G&B Oyster Bar in Fort Lauderdale Celebrates Seafood Dishes Inspired From Elsewhere
Ninety percent of Florida's oysters come from Apalachicola Bay, a 30-mile region where harvesters still pluck them with tongs. Plump and mellow, these warm-water oysters are clean and less salty than most. Locals swear by them, and loyalists venerate them, yet you won't find them raw at G&B Oyster Bar, the sibling to Coconuts.
Gulf oysters have to be one of the most beat-up shellfish. Count me as one of the critics who won't eat them raw, and it's not just over the warm-water-only bacteria that sickened seven people last year. Gulf oysters are simply less elegant than those from cold waters. They're too similar to milky, flaccid, out-of-season oysters served up north in August.
So it's no surprise that G&B doesn't serve Gulf oysters raw, only deep fried. The new restaurant shows its attention to detail in swapping the Gulf oysters for their sweet cousins from cold waters. G&B Oyster Bar opened in January, named after co-owner Eliot Wolfe's children, Gates and Bennett. The restaurant features seafood favorites from around the country prepared by chef Steven Shockey. Though Coconuts and G&B have two distinct identities, the restaurants nestled next to each other have recently combined menus, despite that each has its own kitchen and concept. Coconuts offers more meat options and traditional fare than G&B's stylish menu. I'm a fan of both restaurants but lean toward the oyster bar because I prefer a room of bar tables and a view of the oyster shuckers.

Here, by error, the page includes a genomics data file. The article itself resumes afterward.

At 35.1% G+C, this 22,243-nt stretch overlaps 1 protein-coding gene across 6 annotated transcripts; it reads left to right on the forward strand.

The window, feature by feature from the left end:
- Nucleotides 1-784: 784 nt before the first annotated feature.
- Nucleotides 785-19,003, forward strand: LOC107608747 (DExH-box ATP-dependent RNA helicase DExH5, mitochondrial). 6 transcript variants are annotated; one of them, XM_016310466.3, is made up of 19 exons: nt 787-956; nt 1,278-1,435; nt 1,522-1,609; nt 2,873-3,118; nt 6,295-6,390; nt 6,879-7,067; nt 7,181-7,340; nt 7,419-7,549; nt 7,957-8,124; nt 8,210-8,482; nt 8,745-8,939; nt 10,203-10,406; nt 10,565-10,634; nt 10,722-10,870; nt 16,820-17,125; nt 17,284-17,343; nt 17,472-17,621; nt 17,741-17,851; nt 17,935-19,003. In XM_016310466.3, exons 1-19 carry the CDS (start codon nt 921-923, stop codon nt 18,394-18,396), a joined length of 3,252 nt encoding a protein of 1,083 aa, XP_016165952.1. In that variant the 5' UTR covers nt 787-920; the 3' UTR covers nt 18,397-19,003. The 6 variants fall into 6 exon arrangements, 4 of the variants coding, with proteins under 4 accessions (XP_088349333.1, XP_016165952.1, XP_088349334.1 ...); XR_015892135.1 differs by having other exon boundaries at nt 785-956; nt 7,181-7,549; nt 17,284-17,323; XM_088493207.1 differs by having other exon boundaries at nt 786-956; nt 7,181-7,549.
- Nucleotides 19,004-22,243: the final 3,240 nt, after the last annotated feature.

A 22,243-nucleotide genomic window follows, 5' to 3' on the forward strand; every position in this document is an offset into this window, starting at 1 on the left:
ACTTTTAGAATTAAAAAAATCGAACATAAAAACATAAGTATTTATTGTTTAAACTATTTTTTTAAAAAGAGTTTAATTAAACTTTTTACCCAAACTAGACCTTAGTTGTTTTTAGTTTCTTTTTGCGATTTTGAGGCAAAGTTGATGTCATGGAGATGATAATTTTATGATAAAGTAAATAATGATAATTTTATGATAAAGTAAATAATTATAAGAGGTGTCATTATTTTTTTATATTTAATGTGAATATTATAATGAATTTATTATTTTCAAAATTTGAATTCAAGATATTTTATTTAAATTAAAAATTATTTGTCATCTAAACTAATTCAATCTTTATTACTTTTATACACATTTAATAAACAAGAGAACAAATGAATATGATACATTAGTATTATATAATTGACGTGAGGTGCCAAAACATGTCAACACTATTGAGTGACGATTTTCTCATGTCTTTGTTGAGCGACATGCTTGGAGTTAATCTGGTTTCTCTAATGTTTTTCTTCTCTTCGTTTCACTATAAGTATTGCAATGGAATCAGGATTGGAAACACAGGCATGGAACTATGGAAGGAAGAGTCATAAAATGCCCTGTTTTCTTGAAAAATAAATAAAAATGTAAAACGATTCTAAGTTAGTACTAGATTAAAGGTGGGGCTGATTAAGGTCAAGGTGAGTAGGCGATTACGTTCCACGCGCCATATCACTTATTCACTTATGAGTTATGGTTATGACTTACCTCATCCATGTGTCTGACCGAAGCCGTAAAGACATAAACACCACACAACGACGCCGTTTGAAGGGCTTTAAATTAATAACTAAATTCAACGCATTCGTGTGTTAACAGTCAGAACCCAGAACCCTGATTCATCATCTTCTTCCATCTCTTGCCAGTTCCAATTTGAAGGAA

The seats are nearly filled around the bar that dominates G&B, a minimalist space with whitewashed wood paneling and blue glass tiles. Though the design leans toward industrial minimalism, the open-air room makes for easy conversations rather than sound bouncing off stark spaces. Swivel a seat to the open room for a wide vista of the relative brightness of G&B, in contrast to the dark intimacy of Coconuts, which is connected by a narrow causeway.
I'm smitten with the space, although some wish it were cozier. "My ass keeps sliding off the seat," says a woman next to me. She's right — the seats are abnormally small. Dressed like a prepster in capris, boat shoes, and a button-down, she's there with her husband, daughter-in-law, and son. A transplant from Massachusetts, she claims the restaurant has become her new favorite, if only she could keep herself from sliding off the metal chair.
Though Apalachicolas are sold battered and fried on the menu at G&B, the celebrated oysters here are metallic-tasting Malpeques that are both briny and bold. There also are the dainty Kusshis steeped in liquor. The latter are so clean and beautiful, I need a moment of silence.
No matter where you're sitting, it's a front-row seat to the shucking station, thanks to the giant mirror overhead. Round metal trays filled with shaved ice display wheels of raw shellfish that smell clean and fresh. Lemons serve as garnish. Red wine vinegars serve for dipping. A shucker slides the knife into the hinge, angled down toward the oyster's cup. A flick of the wrist signals the twist of the knife moments before the oyster yields. To an oyster lover, this meat is more prized than a pearl.
Co-owner Wolfe says they ensure fresh, safe oysters by buying from reputable vendors, by building relationships with oyster farmers, by tasting each batch that arrives, and by checking the pedigree. "We check that the date on the shipment shows they were harvested a day or two earlier," he says. Each box arrives marked with the Latin name, the town from which the oysters were harvested, the name of the oyster company, and the date they were pulled from the water. This method is as meticulous as restaurateurs can get, just short of lab testing. The key is making sure the oysters are priced to move, so they're sold as fast as they're coming in.